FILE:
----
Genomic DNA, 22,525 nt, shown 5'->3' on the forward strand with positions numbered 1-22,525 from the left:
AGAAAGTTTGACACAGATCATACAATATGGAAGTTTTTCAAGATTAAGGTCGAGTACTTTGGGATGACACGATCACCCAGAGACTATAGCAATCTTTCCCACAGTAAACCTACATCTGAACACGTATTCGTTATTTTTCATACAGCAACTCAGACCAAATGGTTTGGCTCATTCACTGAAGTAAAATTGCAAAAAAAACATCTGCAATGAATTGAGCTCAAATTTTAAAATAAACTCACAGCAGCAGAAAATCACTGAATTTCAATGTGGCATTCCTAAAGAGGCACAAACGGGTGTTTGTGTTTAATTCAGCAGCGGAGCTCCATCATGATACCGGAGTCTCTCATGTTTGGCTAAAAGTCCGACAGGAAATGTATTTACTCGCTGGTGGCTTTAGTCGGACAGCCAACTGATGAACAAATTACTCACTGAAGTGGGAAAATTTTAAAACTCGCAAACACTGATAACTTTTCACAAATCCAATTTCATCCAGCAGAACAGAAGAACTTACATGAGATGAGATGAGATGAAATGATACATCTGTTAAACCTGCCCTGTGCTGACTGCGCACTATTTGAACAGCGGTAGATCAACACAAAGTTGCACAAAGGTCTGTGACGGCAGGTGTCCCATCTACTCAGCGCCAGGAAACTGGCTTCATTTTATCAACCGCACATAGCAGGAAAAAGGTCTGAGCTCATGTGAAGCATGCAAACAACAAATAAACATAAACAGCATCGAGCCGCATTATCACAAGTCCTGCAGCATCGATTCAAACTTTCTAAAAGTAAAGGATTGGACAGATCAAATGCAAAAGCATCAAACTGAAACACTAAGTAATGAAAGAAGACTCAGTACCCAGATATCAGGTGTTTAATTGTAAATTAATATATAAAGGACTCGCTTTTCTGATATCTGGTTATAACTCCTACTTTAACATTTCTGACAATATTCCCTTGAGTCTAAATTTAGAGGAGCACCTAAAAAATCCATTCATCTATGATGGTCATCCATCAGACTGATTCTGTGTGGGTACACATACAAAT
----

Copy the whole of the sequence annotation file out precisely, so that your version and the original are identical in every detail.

Genomic DNA, 22,525 nt, shown 5'->3' on the forward strand with positions numbered 1-22,525 from the left:
AGAAAGTTTGACACAGATCATACAATATGGAAGTTTTTCAAGATTAAGGTCGAGTACTTTGGGATGACACGATCACCCAGAGACTATAGCAATCTTTCCCACAGTAAACCTACATCTGAACACGTATTCGTTATTTTTCATACAGCAACTCAGACCAAATGGTTTGGCTCATTCACTGAAGTAAAATTGCAAAAAAAACATCTGCAATGAATTGAGCTCAAATTTTAAAATAAACTCACAGCAGCAGAAAATCACTGAATTTCAATGTGGCATTCCTAAAGAGGCACAAACGGGTGTTTGTGTTTAATTCAGCAGCGGAGCTCCATCATGATACCGGAGTCTCTCATGTTTGGCTAAAAGTCCGACAGGAAATGTATTTACTCGCTGGTGGCTTTAGTCGGACAGCCAACTGATGAACAAATTACTCACTGAAGTGGGAAAATTTTAAAACTCGCAAACACTGATAACTTTTCACAAATCCAATTTCATCCAGCAGAACAGAAGAACTTACATGAGATGAGATGAGATGAAATGATACATCTGTTAAACCTGCCCTGTGCTGACTGCGCACTATTTGAACAGCGGTAGATCAACACAAAGTTGCACAAAGGTCTGTGACGGCAGGTGTCCCATCTACTCAGCGCCAGGAAACTGGCTTCATTTTATCAACCGCACATAGCAGGAAAAAGGTCTGAGCTCATGTGAAGCATGCAAACAACAAATAAACATAAACAGCATCGAGCCGCATTATCACAAGTCCTGCAGCATCGATTCAAACTTTCTAAAAGTAAAGGATTGGACAGATCAAATGCAAAAGCATCAAACTGAAACACTAAGTAATGAAAGAAGACTCAGTACCCAGATATCAGGTGTTTAATTGTAAATTAATATATAAAGGACTCGCTTTTCTGATATCTGGTTATAACTCCTACTTTAACATTTCTGACAATATTCCCTTGAGTCTAAATTTAGAGGAGCACCTAAAAAATCCATTCATCTATGATGGTCATCCATCAGACTGATTCTGTGTGGGTACACATACAAAT